Civil parish of Chapelizod

Chapelizod contains a single townland of the same name.[l 3] However, 465 acres are within the walls of the Phoenix Park while the village proper, outside the walls, contains only 67 acres.

Civil parish of Cloghran

Cloghran consists of three townlands: Ballycoolen, Cloghran and Grange.[l 4] Most of the land in the parish is taken up with the "Ballycoolen Industrial Estate".

Civil parish of Clonsilla

Townlands in the civil parish of Clonsilla:[l 5]

Gaelic English
Baile an Bhearbóraigh Barberstown
Baile an Bhlácaigh Blakestown
Baile an Hartaigh Hartstown
Baile Fiobail nó Páirc Hans Phibblestown or Hansfield
Baile Lotrail Luttrellstown or Woodlands
Baile Uí Cheallaigh Kellystown
Cluain Saileach Clonsilla
Cnoc an Sciobóil Barnhill
Cúil Mhín Coolmine
Gort na Giolcaí Broomfield
Móinteán na gCaorach Sheepmoor
Steach Gob Astagob
Teach Chainnigh Castaheany Note 1
Note 1 The largest population centre in Castaheany / Hansfield is Ongar.

Civil parish of Finglas

The 34 townlands of the parish of Finglas are split among two baronies.[l 6] The core village and two smaller parcels of land - exclaves of the village - lie in Castleknock. An additional exclave lies in Nethercross.

Civil parish of Mulhuddart

Mulhuddart has 22 townlands:[l 7]

Civil parish of St James'

The bulk of St. James' parish lies south of the River Liffey. Two townlands, which are situated north of the river, are part of the barony of Castleknock.[l 8] They are:

Civil parish of Ward

Townlands in the parish of Ward: Cherryhound, Irishtown, Killamonan, Newpark, Spricklestown, Ward Lower and Ward Upper.[l 9]


The feudal barony was created out of the Lordship of Meath by Hugh de Lacy, Lord of Meath and granted in 1177 to Hugh Tyrrel. It was held for three and a half knight's fees, owed to the superior Lord of Fingal. The title and lands of Castleknock were held by the Tyrell family until 1370 when Hugh Tyrell and his wife died of the Plague. It later passed to the Viscount Gormanston.

See also

List of subdivisions of County Dublin


From "Irish placenames database". (in English and Irish). Department of Community, Rural and Gaeltacht Affairs. Retrieved 25 April 2014. :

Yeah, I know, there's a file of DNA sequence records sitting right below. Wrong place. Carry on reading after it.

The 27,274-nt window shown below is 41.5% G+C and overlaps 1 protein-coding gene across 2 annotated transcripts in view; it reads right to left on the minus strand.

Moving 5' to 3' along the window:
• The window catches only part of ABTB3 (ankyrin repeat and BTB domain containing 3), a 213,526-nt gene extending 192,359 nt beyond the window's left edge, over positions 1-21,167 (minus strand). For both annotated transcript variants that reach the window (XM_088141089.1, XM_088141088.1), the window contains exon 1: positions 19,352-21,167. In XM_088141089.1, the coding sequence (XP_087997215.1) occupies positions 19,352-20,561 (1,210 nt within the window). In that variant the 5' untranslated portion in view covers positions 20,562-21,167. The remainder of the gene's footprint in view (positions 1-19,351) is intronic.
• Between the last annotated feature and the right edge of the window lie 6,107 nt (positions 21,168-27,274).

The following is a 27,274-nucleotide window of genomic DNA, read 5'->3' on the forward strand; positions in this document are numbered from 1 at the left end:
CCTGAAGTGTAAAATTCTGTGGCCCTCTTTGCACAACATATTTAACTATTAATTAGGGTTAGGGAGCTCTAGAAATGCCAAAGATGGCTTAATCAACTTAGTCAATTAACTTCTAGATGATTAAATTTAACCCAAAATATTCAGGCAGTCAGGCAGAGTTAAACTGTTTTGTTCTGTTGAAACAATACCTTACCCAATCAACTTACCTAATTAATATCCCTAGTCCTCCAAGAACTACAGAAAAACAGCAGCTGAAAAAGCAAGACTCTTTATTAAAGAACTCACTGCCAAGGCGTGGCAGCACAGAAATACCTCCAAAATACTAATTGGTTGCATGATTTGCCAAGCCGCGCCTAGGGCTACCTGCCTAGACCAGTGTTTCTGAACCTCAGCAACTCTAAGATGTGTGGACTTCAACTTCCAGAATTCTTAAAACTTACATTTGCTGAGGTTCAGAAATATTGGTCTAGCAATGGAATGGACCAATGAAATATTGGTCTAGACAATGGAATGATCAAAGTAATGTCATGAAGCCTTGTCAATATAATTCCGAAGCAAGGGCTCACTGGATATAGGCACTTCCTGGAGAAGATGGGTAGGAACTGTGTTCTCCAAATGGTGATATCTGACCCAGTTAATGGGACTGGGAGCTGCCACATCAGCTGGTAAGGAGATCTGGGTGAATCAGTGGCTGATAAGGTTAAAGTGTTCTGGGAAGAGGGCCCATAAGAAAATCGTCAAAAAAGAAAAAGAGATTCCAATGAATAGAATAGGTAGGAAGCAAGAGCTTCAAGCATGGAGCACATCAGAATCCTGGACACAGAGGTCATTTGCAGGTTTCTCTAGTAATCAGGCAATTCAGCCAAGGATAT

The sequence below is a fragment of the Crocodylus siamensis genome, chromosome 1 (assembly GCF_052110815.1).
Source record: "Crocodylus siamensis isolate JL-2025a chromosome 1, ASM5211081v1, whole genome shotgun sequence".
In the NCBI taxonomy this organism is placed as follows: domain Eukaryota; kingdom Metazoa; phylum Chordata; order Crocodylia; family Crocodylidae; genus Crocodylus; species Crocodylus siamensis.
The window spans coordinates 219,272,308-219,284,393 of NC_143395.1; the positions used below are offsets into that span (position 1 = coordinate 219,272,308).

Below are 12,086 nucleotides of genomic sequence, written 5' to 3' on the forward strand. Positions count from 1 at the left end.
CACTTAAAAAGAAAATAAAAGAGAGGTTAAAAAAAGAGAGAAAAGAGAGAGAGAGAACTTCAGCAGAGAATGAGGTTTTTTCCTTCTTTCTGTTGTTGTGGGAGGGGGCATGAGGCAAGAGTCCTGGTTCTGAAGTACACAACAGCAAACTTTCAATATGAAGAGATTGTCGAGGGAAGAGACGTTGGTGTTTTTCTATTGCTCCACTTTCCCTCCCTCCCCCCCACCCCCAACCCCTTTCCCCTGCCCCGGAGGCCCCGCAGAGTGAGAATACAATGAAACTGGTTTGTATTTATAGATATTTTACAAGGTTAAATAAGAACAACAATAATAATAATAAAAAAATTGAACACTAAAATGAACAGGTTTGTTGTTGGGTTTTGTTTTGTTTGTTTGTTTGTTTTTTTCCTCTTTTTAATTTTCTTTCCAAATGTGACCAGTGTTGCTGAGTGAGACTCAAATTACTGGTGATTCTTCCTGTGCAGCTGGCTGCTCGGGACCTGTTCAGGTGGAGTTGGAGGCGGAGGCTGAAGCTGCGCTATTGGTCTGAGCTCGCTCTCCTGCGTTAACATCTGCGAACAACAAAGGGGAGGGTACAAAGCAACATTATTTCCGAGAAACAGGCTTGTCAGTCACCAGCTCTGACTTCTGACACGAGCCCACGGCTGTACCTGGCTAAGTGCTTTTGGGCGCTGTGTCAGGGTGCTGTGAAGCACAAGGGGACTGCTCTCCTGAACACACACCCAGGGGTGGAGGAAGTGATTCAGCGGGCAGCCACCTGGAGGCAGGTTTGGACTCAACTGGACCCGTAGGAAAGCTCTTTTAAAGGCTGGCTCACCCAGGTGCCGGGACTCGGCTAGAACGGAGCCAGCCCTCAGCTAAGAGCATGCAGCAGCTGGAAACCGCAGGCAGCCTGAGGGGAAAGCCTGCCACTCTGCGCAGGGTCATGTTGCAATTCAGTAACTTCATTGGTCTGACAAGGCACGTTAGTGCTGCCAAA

1. Barony of Castleknock
  2. Castleknock civil parish
  3. Chapelizod civil parish
  4. Cloghran civil parish
  5. Clonsilla civil parish
  6. Finglas civil parish
  7. Mulhuddart civil parish
  8. St James' civil parish
  9. Ward civil parish

External links

  1. History of the name of Castleknock.
  2. Vicissitudes of Families by Sir Bernard Burke, Ulster King of Arms, Longman Green Longman and Roberts, Paternoster Row, London, 1861 (pages 363-364)
  3. According to the "Local Government Act, 2001", section 10(2): "The State continues to stand divided into local government areas to be known as counties and cities which are the areas set out in Parts 1 and 2, respectively, of Schedule 5." It is clear from SCHEDULE 5, Local Government Areas (Counties and Cities, PART 1, that "Dublin" is defined only as a city (as distinct from a county).
  4. The Barony of Castleknock, A History", Lacey, Jim; The History Press Ireland, 2015, pg 98
  5. The grant of Castleknock to Hugh Tyrel., The journal of the Royal Society of Antiquaries of Ireland. 7th series; ROYAL SOCIETY OF ANTIQUARIES OF IRELAND; Dublin Hodges, Figgis; 3v.; English; Holdings: Vol. 1-vol. 3; 1931-1933.; Also numbered vol. 61-63 of consecutive series. Continues 6th series; University of Liverpool Libraries